02/25/2004 12:00AM

Swift work good sign for Sir Cherokee

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NEW ORLEANS - Two things about Sir Cherokee's form jump off the page. The first happened last spring: a win in the Grade 2 Arkansas Derby at 55-1. The other is Sir Cherokee's work Tuesday at Oaklawn Park, where the colt breezed six furlongs in 1:11.40, faster than many races there.

The breeze came just five days before Sir Cherokee is to start in Sunday's $500,000 New Orleans Handicap, his biggest race since the Arkansas Derby, but trainer Michael Tomlinson said he believes his horse had the necessary backbone to work so swiftly.

"He worked with one other horse that was about 15 lengths in front of him, and we let him go get him," Tomlinson said Wednesday morning. "He did it very easily, with his ears pricked. By the time he came back to the pony and came off the racetrack, he was fully recovered."

Tomlinson said Sir Cherokee needed one more serious breeze because of a missed work in mid-February. Sir Cherokee had bruised the bulb of his left hind foot and developed an abscess there. Tomlinson said Sir Cherokee is "completely sound" right now.

Just how good is a sound and fit Sir Cherokee? That will become clearer after Sunday's race. A field of eight is expected for the Grade 2 New Orleans, the toughest group Sir Cherokee has faced. There was one defection from the race Wednesday, the longshot Country be Gold. During a wet Wednesday morning, two Fair Grounds-based starters, Spanish Empire and Comic Truth, logged maintenance-style half-mile works.

Sir Cherokee was scheduled to travel here by van on Thursday for his first top-level test as a 4-year-old. His 3-year-old season ended on a sour note, when Sir Cherokee fractured his right hind ankle the day before the Kentucky Derby. The injury required rest and patience. Sir Cherokee was treated with both.

The colt was bred and is owned by Kenneth Jones's Domino Stud. Jones, who has lived in Guam since just after World War II, sells many of the horses he breeds, but that didn't work with Sir Cherokee, who failed to reach a $30,000 reserve at a yearling auction. Sir Cherokee is built along the lines of a classic route horse, with a long, lanky frame, and long stride.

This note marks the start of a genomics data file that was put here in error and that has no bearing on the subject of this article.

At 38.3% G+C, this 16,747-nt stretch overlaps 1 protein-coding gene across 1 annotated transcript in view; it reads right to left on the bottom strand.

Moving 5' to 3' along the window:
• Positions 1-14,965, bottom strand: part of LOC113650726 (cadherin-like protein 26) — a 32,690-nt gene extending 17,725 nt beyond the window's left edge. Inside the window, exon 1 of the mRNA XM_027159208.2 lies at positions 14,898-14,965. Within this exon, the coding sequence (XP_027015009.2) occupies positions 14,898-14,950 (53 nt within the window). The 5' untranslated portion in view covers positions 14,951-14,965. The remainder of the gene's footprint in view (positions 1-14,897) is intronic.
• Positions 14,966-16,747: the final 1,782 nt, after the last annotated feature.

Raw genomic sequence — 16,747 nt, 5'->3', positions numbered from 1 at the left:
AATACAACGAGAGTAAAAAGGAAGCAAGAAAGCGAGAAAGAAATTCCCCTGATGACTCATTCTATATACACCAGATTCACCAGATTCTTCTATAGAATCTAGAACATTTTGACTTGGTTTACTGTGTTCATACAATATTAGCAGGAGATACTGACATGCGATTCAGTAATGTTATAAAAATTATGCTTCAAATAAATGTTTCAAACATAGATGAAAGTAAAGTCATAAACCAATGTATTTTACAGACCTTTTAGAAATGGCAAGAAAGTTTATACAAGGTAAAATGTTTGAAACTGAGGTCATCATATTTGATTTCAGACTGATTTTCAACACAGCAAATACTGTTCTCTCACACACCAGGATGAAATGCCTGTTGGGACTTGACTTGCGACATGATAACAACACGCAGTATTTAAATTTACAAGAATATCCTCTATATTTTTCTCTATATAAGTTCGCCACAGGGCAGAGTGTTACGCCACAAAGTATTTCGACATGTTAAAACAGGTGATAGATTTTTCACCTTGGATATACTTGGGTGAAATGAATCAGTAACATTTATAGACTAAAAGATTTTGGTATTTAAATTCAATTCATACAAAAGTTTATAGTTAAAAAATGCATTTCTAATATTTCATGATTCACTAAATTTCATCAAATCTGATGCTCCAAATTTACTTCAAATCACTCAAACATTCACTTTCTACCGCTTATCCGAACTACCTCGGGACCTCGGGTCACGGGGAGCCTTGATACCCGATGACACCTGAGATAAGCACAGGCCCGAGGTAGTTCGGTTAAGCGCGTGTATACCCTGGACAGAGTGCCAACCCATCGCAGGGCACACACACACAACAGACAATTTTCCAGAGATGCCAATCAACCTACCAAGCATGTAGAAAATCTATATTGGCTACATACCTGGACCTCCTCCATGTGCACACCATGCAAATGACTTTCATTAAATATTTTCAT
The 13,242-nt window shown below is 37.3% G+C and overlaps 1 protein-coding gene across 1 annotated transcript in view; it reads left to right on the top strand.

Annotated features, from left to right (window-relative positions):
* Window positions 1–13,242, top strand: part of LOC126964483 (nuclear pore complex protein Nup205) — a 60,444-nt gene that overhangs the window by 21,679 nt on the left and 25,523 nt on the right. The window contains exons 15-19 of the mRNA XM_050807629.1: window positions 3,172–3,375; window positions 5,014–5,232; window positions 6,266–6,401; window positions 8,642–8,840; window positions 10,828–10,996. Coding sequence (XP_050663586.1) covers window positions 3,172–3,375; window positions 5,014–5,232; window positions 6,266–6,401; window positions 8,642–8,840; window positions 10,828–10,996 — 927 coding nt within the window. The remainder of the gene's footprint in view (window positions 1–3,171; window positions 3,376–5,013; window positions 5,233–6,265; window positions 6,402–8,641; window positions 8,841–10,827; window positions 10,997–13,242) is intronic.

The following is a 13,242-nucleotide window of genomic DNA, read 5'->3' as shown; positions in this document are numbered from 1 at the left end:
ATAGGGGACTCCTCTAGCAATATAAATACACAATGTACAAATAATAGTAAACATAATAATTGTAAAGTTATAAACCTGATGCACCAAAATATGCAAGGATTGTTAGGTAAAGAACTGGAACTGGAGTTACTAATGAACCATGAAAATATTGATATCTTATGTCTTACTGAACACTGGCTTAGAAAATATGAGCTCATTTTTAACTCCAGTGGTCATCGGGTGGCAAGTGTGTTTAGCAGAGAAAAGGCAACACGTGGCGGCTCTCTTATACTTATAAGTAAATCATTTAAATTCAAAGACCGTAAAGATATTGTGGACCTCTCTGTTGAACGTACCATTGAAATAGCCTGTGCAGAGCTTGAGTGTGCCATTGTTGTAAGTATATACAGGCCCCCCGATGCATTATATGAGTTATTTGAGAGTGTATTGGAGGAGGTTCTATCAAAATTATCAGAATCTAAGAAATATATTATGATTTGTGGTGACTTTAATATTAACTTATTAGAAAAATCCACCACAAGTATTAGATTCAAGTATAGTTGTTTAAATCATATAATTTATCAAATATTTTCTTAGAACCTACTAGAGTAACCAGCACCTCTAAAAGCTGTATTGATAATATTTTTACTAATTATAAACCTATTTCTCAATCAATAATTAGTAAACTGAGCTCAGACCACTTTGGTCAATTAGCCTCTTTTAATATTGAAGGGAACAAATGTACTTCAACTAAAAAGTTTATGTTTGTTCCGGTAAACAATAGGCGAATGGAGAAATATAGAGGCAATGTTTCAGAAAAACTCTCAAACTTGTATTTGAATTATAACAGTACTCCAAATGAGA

"He's not that bulging-muscle, Quarter-Horsey type that catches peoples' eye at sales," Tomlinson said. "He is very correct, very well balanced."

Tomlinson said Sir Cherokee was too immature to show his best at age 2, and it wasn't until the Arkansas Derby that he put together a complete race. The same sort of measured approach has been applied to Sir Cherokee as a 4-year-old. He won a Churchill allowance race in his comeback and the $100,000 Maxxam Gold Cup by three-quarters of a length Jan. 17 at Sam Houston. That race was completely paceless, taking Sir Cherokee, a natural big-run closer, completely out of his game.

"It showed me a new dimension, that he wouldn't have to be a one-dimensional closer," Tomlinson said.

"We've tried to build a foundation with this horse and give him time. Hopefully, the foundation we've built will get him to this level."

Fire Slam works on deep surface

Fire Slam, one of the top two local candidates for the Louisiana Derby, put in his penultimate work for the race, going a half-mile Wednesday morning in 49.60 seconds.

In a rarity, Fire Slam worked about 20 minutes before the renovation break. Typically, trainers work their best horses first thing in the morning or immediately after the break. But Carroll, dodging rain on yet another sodden morning here, squeezed in the breeze before the track maintenance crew packed down the surface during the break. Carroll said he preferred Fire Slam to work on the deeper, slower going, theorizing a surface of that type would be easier on Fire Slam's damaged hoof.

The hoof, injured before Fire Slam won the Lecomte Stakes, has been patched and specially shod for close to six weeks. The original quarter crack healed well this month, but Carroll said a new fiberglass patch had to be applied Monday. Fire Slam doesn't seem to be in pain, but as Carroll said, "if you have to keep pulling things off, you can leave yourself open to infection."

Fire Slam is scheduled to have his final breeze before the Louisiana Derby on Tuesday.

Grande's Grandslam, another Carroll-trained 3-year-old, is shipping to Sunland Park near El Paso, Texas, for Sunday's $100,000 Borderland Derby.

Howard may have two derby horses

Gradepoint, a definite starter for the Louisiana Derby, and possible candidate Breakaway both worked three furlongs earlier this week. Gradepoint, winner of the Risen Star Stakes, went in 37.20 seconds Monday, while Breakaway, who impressively won an allowance race on the Risen Star undercard, went in 37.80 on Tuesday.

Howard said two other races are being considered for Breakaway, the Tampa Bay Derby and the Rebel Stakes at Oaklawn. But, said Howard, "We're seriously considering running both of them in the Louisiana Derby. We like to stay on this racetrack as long as we can."

* Shiloh Bound, scratched because of lameness the morning of the Risen Star, is out of training for the time being, trainer Walter Bindner said. Bindner said he jogged Shiloh Bound two days last week, and wasn't happy with the way the horse was moving. The setback will cost Shiloh Bound a chance to run in the Louisiana Derby, but Bindner said, "I don't think it's anything major at all."